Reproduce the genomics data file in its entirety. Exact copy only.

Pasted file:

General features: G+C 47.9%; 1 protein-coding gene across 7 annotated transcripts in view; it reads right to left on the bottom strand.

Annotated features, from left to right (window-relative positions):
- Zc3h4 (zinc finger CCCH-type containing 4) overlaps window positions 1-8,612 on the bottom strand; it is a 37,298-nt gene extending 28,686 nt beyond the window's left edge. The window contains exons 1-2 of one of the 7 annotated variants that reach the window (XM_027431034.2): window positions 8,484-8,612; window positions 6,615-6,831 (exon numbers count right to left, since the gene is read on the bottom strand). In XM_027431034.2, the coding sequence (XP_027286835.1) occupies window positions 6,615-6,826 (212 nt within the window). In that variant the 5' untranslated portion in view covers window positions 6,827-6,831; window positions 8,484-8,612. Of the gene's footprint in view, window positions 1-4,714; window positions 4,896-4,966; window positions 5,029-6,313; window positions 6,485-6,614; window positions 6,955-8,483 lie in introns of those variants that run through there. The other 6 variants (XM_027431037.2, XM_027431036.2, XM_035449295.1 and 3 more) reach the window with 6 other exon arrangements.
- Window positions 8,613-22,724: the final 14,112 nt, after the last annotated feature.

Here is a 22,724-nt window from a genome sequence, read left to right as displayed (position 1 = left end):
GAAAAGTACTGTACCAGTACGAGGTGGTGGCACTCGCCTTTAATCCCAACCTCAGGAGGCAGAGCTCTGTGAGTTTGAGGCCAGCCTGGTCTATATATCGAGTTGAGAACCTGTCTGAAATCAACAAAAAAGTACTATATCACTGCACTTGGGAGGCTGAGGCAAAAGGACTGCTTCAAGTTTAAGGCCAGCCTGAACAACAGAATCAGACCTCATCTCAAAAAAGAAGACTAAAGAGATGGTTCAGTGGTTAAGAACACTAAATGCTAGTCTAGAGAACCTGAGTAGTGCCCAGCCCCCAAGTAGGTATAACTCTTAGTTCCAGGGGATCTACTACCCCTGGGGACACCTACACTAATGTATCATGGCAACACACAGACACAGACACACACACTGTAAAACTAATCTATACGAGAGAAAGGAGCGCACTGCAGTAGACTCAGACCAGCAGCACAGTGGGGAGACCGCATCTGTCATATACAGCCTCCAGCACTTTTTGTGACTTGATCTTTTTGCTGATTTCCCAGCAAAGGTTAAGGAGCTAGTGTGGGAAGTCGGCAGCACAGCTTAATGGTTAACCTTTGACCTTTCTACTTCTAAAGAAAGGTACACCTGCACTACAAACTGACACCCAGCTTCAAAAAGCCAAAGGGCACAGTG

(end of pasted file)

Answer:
General features: G+C 47.9%; 1 protein-coding gene across 7 annotated transcripts in view; it reads right to left on the bottom strand.

Annotated features, from left to right (window-relative positions):
- Zc3h4 (zinc finger CCCH-type containing 4) overlaps window positions 1-8,612 on the bottom strand; it is a 37,298-nt gene extending 28,686 nt beyond the window's left edge. The window contains exons 1-2 of one of the 7 annotated variants that reach the window (XM_027431034.2): window positions 8,484-8,612; window positions 6,615-6,831 (exon numbers count right to left, since the gene is read on the bottom strand). In XM_027431034.2, the coding sequence (XP_027286835.1) occupies window positions 6,615-6,826 (212 nt within the window). In that variant the 5' untranslated portion in view covers window positions 6,827-6,831; window positions 8,484-8,612. Of the gene's footprint in view, window positions 1-4,714; window positions 4,896-4,966; window positions 5,029-6,313; window positions 6,485-6,614; window positions 6,955-8,483 lie in introns of those variants that run through there. The other 6 variants (XM_027431037.2, XM_027431036.2, XM_035449295.1 and 3 more) reach the window with 6 other exon arrangements.
- Window positions 8,613-22,724: the final 14,112 nt, after the last annotated feature.

Here is a 22,724-nt window from a genome sequence, read left to right as displayed (position 1 = left end):
GAAAAGTACTGTACCAGTACGAGGTGGTGGCACTCGCCTTTAATCCCAACCTCAGGAGGCAGAGCTCTGTGAGTTTGAGGCCAGCCTGGTCTATATATCGAGTTGAGAACCTGTCTGAAATCAACAAAAAAGTACTATATCACTGCACTTGGGAGGCTGAGGCAAAAGGACTGCTTCAAGTTTAAGGCCAGCCTGAACAACAGAATCAGACCTCATCTCAAAAAAGAAGACTAAAGAGATGGTTCAGTGGTTAAGAACACTAAATGCTAGTCTAGAGAACCTGAGTAGTGCCCAGCCCCCAAGTAGGTATAACTCTTAGTTCCAGGGGATCTACTACCCCTGGGGACACCTACACTAATGTATCATGGCAACACACAGACACAGACACACACACTGTAAAACTAATCTATACGAGAGAAAGGAGCGCACTGCAGTAGACTCAGACCAGCAGCACAGTGGGGAGACCGCATCTGTCATATACAGCCTCCAGCACTTTTTGTGACTTGATCTTTTTGCTGATTTCCCAGCAAAGGTTAAGGAGCTAGTGTGGGAAGTCGGCAGCACAGCTTAATGGTTAACCTTTGACCTTTCTACTTCTAAAGAAAGGTACACCTGCACTACAAACTGACACCCAGCTTCAAAAAGCCAAAGGGCACAGTG